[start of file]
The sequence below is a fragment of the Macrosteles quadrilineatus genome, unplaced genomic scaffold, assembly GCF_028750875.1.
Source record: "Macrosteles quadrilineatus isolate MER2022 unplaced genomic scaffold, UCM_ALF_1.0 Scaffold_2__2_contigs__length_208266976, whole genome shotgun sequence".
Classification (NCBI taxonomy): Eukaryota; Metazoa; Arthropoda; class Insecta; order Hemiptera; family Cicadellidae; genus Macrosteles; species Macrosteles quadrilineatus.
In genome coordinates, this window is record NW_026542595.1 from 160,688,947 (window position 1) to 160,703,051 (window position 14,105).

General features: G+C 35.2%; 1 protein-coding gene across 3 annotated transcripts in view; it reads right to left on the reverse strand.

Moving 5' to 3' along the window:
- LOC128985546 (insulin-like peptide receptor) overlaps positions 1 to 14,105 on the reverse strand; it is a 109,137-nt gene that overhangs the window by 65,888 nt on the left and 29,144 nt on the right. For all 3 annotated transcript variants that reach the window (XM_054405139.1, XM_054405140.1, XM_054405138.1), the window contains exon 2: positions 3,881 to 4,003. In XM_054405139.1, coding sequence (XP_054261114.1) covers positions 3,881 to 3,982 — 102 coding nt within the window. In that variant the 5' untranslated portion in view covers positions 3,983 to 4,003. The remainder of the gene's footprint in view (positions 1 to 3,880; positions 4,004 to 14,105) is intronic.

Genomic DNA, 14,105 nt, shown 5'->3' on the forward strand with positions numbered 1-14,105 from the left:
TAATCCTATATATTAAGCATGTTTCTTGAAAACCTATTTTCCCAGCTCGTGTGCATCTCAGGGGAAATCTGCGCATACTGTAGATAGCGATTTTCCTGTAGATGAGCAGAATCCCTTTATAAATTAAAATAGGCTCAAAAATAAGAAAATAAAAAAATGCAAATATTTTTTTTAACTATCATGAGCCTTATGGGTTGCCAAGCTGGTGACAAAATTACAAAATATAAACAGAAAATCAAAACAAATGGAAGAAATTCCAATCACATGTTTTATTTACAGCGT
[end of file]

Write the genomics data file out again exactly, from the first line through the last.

The sequence below is a fragment of the Macrosteles quadrilineatus genome, unplaced genomic scaffold, assembly GCF_028750875.1.
Source record: "Macrosteles quadrilineatus isolate MER2022 unplaced genomic scaffold, UCM_ALF_1.0 Scaffold_2__2_contigs__length_208266976, whole genome shotgun sequence".
Classification (NCBI taxonomy): Eukaryota; Metazoa; Arthropoda; class Insecta; order Hemiptera; family Cicadellidae; genus Macrosteles; species Macrosteles quadrilineatus.
In genome coordinates, this window is record NW_026542595.1 from 160,688,947 (window position 1) to 160,703,051 (window position 14,105).

General features: G+C 35.2%; 1 protein-coding gene across 3 annotated transcripts in view; it reads right to left on the reverse strand.

Moving 5' to 3' along the window:
- LOC128985546 (insulin-like peptide receptor) overlaps positions 1 to 14,105 on the reverse strand; it is a 109,137-nt gene that overhangs the window by 65,888 nt on the left and 29,144 nt on the right. For all 3 annotated transcript variants that reach the window (XM_054405139.1, XM_054405140.1, XM_054405138.1), the window contains exon 2: positions 3,881 to 4,003. In XM_054405139.1, coding sequence (XP_054261114.1) covers positions 3,881 to 3,982 — 102 coding nt within the window. In that variant the 5' untranslated portion in view covers positions 3,983 to 4,003. The remainder of the gene's footprint in view (positions 1 to 3,880; positions 4,004 to 14,105) is intronic.

Genomic DNA, 14,105 nt, shown 5'->3' on the forward strand with positions numbered 1-14,105 from the left:
TAATCCTATATATTAAGCATGTTTCTTGAAAACCTATTTTCCCAGCTCGTGTGCATCTCAGGGGAAATCTGCGCATACTGTAGATAGCGATTTTCCTGTAGATGAGCAGAATCCCTTTATAAATTAAAATAGGCTCAAAAATAAGAAAATAAAAAAATGCAAATATTTTTTTTAACTATCATGAGCCTTATGGGTTGCCAAGCTGGTGACAAAATTACAAAATATAAACAGAAAATCAAAACAAATGGAAGAAATTCCAATCACATGTTTTATTTACAGCGT